As Jesse noted earlier today, collegiate athletics spending has been surging with the momentum of an offensive lineman, but schools with major football programs agree that rising costs cannot be sustained. According to a study released Monday by the Knight Commission on Intercollegiate Athletics, most Football Bowl Subdivision university presidents believe that some kind of collective action is necessary to address the problem.
A closer look at the study is especially useful. Here are the survey’s “key findings,” as presented in the Knight Commission’s recent press release:
Dilemma of reform – While presidents recognize the need for reform, there is a lack of clear consensus about the best way to effect change. Nearly three-quarters believe that athletics present unique challenges as compared to other areas of the university when trying to control costs on their own campus. A majority believe institutions must act collectively to address these escalating costs.
Sustainability – Less than a quarter of presidents believe intercollegiate athletics are sustainable in their current form at FBS institutions nationally. Two-thirds view their own programs as sustainable; but nearly half (48%) express concern that the current economic outlook will affect the number of varsity sports their institution can support in the future.
Salaries – When asked about salaries across FBS institutions nationally, an overwhelming majority (85%) of FBS presidents indicate they feel compensation is excessive for football and basketball coaches. Viewed as the greatest impediment to sustainability, coaches’ salaries are costs that are difficult to control.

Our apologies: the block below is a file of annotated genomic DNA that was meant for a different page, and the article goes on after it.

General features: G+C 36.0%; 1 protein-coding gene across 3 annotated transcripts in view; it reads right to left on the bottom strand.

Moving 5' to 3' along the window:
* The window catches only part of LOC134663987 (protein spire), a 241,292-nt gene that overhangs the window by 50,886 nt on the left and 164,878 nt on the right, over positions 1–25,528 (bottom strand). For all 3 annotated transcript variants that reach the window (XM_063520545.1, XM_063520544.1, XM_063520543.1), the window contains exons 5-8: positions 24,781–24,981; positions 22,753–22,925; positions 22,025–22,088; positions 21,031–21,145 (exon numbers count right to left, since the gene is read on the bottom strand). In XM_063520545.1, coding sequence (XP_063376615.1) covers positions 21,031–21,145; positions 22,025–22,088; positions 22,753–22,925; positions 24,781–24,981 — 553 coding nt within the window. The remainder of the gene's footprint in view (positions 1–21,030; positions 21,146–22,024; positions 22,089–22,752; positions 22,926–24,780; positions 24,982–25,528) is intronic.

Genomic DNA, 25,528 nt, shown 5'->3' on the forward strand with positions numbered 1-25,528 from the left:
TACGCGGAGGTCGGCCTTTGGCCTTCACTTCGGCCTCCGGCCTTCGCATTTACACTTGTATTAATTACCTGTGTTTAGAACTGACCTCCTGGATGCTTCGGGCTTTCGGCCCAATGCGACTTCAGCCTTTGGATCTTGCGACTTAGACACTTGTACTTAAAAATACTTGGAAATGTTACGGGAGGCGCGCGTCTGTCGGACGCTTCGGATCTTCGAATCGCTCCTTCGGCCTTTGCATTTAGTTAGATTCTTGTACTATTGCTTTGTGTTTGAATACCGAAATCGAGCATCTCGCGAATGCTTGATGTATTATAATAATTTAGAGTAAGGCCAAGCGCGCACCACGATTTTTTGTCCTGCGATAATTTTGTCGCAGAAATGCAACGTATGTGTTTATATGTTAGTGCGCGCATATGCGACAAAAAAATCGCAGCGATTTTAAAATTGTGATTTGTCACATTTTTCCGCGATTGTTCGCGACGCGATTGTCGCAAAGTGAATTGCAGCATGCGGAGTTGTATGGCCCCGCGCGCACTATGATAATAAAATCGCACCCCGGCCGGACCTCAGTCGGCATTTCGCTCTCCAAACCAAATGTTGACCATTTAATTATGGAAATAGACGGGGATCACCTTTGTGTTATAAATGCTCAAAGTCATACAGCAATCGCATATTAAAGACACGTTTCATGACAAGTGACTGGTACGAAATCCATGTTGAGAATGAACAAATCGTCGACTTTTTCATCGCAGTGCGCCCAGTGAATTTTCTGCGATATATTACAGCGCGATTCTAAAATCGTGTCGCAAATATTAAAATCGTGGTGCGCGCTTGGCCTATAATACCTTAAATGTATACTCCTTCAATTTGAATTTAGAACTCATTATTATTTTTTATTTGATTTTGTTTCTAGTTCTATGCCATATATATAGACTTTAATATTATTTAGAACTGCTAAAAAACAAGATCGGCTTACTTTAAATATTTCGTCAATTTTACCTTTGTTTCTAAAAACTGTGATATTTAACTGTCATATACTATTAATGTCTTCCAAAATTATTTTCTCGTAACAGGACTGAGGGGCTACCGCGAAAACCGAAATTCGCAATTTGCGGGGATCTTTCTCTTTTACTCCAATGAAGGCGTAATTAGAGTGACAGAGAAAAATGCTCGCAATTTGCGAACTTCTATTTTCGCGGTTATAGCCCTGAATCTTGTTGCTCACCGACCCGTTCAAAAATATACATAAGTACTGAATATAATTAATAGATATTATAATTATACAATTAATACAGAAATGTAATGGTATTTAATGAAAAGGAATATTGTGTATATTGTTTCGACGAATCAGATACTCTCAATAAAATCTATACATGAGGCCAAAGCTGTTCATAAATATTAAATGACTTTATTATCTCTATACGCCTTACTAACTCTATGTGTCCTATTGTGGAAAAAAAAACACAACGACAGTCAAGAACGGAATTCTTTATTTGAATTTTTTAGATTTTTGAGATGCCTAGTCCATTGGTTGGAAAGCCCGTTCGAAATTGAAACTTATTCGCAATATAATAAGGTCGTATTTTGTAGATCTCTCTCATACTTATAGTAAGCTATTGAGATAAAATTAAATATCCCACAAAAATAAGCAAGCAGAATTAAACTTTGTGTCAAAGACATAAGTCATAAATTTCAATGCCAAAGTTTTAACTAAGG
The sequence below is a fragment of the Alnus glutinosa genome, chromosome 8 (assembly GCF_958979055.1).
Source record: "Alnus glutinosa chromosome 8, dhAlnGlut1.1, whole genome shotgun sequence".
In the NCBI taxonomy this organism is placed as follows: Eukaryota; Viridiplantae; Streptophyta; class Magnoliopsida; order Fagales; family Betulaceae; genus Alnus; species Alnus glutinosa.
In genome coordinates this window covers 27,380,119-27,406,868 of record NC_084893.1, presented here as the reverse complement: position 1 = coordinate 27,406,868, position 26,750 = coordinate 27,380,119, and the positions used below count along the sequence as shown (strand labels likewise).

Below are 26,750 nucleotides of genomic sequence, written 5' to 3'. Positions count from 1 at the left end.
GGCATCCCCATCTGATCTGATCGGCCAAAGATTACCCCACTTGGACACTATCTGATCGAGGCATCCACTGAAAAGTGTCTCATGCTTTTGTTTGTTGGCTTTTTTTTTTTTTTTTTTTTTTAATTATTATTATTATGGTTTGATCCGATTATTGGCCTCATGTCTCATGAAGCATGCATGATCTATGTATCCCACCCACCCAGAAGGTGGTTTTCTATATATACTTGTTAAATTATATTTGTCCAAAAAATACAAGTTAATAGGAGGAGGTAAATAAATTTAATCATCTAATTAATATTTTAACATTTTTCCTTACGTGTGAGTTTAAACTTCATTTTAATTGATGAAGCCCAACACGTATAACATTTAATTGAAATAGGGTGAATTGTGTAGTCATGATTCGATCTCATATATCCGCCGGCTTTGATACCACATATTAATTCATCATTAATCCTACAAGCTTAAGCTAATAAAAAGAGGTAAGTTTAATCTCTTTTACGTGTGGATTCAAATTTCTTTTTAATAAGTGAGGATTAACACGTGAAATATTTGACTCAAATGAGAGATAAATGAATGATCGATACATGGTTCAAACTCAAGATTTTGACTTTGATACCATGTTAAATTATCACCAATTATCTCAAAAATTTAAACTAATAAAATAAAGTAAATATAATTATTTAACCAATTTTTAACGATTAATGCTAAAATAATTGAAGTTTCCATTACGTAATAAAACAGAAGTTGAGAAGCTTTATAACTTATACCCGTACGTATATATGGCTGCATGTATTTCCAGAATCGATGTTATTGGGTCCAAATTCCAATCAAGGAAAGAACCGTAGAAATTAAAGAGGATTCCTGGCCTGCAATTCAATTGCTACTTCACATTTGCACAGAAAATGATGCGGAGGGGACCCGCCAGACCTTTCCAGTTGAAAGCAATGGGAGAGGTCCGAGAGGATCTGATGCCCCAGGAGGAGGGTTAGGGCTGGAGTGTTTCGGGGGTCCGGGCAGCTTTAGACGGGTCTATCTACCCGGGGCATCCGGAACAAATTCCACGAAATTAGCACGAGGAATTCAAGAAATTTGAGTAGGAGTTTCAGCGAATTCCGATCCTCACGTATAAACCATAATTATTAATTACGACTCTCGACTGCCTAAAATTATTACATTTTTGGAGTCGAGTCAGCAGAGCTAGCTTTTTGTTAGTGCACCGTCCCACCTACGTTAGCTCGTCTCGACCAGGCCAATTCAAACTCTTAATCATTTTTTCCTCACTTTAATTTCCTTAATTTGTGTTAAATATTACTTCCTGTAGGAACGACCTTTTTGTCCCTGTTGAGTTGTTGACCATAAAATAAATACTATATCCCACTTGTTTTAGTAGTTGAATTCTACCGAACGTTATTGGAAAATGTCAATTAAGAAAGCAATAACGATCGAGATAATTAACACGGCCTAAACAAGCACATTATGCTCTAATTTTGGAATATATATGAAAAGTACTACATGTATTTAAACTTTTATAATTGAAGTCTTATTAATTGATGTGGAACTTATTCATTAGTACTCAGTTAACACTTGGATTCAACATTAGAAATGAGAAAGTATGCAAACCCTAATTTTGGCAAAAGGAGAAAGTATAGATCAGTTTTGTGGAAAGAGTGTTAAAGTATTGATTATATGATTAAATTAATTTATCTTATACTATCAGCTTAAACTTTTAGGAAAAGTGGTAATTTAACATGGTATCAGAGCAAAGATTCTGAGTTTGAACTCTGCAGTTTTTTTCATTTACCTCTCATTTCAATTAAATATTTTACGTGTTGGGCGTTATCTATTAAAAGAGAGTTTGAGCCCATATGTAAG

Growing Divide between Haves and Have-Nots – A major concern is the growing imbalance between financially strong and weak programs. Presidents of less competitive institutions feel that their programs are unfairly exploited.
Transparency – More than 80% of presidents believe greater financial transparency is needed.
Benefits of Athletics – College presidents perceive athletic success provides substantial benefits to the institution, such as generating higher levels of fundraising, attracting better qualified students, enhancing school spirit and raising the profile of the institution. Although research generally does not support a significant correlation between athletic success and increased donations or better student quality, FBS university presidents are swayed by personal experience that there are cross-institutional benefits of winning sports programs.
These findings notwithstanding, it remains to be seen whether schools will actually be able to work together to solve this prisoner’s-dilemma-style challenge in which what is best for each school (promoting winning sports programs) is harmful for higher education as a whole. But some type of action is clearly necessary. The NCAA reports that major college athletic programs increased their expenses by 10.7 percent annually from 2004 to 2007, while overall university spending grew by only 4.9 percent per year. Let us hope that Knight Commission co-chairman William E. “Brit” Kirwan is correct when he says that “we find ourselves in an environment ready for change.”